I love this plant -- all herbs really, but I can plead addictions to basil, rosemary, and this chocolate mint. Are there any fresher, happier scents in existence?
We've had two very hot summers here, so I definitely give this a little drink every day. Not wet feet, but a drink in the morning and a drink in the late afternoon, and it's growing like gangbusters in sun/part shade.
On Jul 26, 2006, pete4399 from Beaverton, MI wrote:
This is my first year with Chocolate Mint. It seems to be taking off quite well. Spearmint (which I love) grows exceptionally well. I have never done much with these herbs and I would like to know how to use these as teas? Is there a web site to learn how to harvest your herbs?
On May 15, 2006, innergies from Marbury, AL (Zone 8a) wrote:
I kept my chocolate mint in a shallow pot on top of a table and let it cascade down... BEAU-TI-FUL! The pot was under my front porch and only received a few hours of morning sun each day and evidently thay was plenty. Unfortunately I haven't been able to find any this spring, but I'm still looking. Probably wouldn't plant it in a bed, because it does grow VERY fast and I would consider it invasive. But it's awesome in a pot.
On Apr 12, 2006, chicochi3 from Fayetteville, AR (Zone 6b) wrote:
This plant has been extremely invasive here. I really like it, so I don't have the heart to give it a negative. I pull it up by the handfuls and throw it away at least twice during the summer months in order to keep it at least part way under control.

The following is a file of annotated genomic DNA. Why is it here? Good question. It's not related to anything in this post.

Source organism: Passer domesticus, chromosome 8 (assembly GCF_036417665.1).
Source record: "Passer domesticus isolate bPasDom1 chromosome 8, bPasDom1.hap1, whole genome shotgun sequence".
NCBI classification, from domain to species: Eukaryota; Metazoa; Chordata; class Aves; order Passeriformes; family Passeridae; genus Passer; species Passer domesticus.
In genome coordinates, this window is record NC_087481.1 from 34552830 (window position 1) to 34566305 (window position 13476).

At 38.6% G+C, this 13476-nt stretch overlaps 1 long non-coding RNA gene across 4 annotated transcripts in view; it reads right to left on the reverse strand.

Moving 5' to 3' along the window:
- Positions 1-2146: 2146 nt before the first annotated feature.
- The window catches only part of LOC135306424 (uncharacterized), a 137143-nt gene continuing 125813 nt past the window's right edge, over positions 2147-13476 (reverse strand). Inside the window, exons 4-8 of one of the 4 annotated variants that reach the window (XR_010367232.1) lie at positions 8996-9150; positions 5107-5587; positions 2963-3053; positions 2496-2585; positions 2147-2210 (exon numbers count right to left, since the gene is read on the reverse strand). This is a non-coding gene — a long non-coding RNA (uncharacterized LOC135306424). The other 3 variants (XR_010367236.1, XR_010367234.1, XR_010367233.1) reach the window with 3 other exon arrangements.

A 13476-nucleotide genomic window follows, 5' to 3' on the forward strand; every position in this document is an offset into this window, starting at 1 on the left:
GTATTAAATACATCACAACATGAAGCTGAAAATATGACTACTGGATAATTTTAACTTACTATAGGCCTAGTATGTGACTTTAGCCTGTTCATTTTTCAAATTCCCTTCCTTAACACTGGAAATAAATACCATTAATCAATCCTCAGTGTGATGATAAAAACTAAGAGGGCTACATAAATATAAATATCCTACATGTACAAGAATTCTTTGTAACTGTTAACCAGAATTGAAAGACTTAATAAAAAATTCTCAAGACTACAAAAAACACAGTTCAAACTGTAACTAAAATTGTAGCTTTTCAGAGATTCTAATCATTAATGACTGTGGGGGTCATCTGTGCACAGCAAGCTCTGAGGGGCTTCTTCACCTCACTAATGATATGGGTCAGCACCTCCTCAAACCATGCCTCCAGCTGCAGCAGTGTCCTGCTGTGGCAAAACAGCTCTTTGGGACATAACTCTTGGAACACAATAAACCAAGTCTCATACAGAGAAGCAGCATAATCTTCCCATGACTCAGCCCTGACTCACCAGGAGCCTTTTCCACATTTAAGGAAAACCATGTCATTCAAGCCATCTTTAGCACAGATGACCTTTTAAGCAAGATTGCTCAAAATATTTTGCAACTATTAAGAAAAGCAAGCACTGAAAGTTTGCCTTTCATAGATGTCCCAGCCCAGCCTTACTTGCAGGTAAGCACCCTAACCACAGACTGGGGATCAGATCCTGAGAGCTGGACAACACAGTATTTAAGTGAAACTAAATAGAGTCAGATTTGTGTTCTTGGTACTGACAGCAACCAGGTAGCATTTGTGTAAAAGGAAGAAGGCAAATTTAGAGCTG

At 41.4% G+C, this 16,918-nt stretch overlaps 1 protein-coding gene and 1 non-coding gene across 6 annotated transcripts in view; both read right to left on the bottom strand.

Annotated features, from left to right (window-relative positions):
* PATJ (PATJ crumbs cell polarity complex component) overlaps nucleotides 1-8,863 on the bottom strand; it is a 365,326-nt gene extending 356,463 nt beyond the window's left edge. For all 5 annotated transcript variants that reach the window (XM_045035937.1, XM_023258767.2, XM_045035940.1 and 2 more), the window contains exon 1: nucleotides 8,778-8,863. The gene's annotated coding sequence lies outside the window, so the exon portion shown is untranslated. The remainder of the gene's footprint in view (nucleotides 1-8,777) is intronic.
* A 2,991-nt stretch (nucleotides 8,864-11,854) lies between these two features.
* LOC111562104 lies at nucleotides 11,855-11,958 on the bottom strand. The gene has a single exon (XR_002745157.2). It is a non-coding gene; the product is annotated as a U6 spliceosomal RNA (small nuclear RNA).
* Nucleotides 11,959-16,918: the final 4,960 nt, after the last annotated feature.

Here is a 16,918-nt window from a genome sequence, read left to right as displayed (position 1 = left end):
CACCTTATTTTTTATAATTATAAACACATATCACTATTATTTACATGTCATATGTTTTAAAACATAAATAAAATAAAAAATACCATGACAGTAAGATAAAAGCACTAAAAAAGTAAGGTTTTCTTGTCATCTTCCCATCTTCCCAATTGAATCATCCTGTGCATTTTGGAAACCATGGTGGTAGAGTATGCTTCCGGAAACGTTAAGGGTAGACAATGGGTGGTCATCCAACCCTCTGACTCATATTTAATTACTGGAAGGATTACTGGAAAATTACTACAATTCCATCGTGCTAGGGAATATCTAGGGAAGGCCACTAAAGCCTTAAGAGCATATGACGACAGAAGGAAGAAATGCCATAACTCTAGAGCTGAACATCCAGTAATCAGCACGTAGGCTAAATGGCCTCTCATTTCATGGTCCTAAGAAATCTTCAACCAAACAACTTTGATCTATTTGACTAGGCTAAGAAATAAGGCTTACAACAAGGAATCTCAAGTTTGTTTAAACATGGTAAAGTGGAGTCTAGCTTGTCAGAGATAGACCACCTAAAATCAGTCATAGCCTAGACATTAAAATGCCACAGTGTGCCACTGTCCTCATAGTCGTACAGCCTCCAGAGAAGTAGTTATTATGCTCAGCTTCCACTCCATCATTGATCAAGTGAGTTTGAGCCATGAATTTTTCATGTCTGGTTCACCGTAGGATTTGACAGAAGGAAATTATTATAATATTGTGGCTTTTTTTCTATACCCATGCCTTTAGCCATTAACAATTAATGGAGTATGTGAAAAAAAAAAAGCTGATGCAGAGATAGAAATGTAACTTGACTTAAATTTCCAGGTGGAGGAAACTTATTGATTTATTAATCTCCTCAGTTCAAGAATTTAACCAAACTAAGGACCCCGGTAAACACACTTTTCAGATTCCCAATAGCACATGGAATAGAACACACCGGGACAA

On May 23, 2005, PurplePansies from Deal, NJ (Zone 7a) wrote:
Chocolate mint smells exactly like a mix of chocolate and mint but tastes mintier than chocolatey (slight chocolate flavor) pretty shiny leaves with dark brown vening and dark brown stems.... Easy to grow.
On May 14, 2005, Photographer from Moxee, WA (Zone 4a) wrote:
Nice flavor and even better aroma. Our plant spreads but our area is basically a desert ....... so the dry soil and the speading is not to the point where I would ever complain. We're using it as a ground cover beneath a few of our 40 year old Leyland Cypress trees. The Chocolate Mint is attractive and the height. I like the different coloration from our Spearmint plant which is invasive.
On Oct 2, 2004, NatureWalker from New York & Terrell, TX (Zone 8b) wrote:
Chocolate Mint has a vining habit, as you will see when my pictures come through. All you have to do is snip off a piece with a couple of florets and leave it on top of soil.
It does not need any fertilizer, this may cause long roots and less flavor in the leaves.
You can use the layering method for it to propagate:
Without cutting the vine take a piece and lay it on top of the soil; use a very small piece of twig or popcicle stick and push it gently down on top of vine and into the soil, to hold the piece of vine down into the soil and in place. Leave the small piece of twig or popcicle stick there. After 2 weeks check the plant, it should have developed enough of it's own roots for you to snip it off of the parent plant. You then have a brand new plant start to give to a friend.
You may also take the very tip of the vine; poke a hole into the soil using your finger tip, blunt pencil, bamboo skewer, or chop stick and then push the tip of the vine up to the first set of leaves into the soil; push the soil lightly around the tip you just pushed into the soil. Wait as above.
This is a wonderful mint plant but it's pretty finicky here in zone 9a. Of all the mints my friends and I grow, this has been the most troublesome (it doesn't seem as hardy here as, say, spearmint or apple mint). We've found that when propagating with softwood cuttings, chocolate mint does much better when left in a vase of water to grow roots (add a pinch of rooting hormone to the water) than it does being dipped in rooting hormone and potted right away.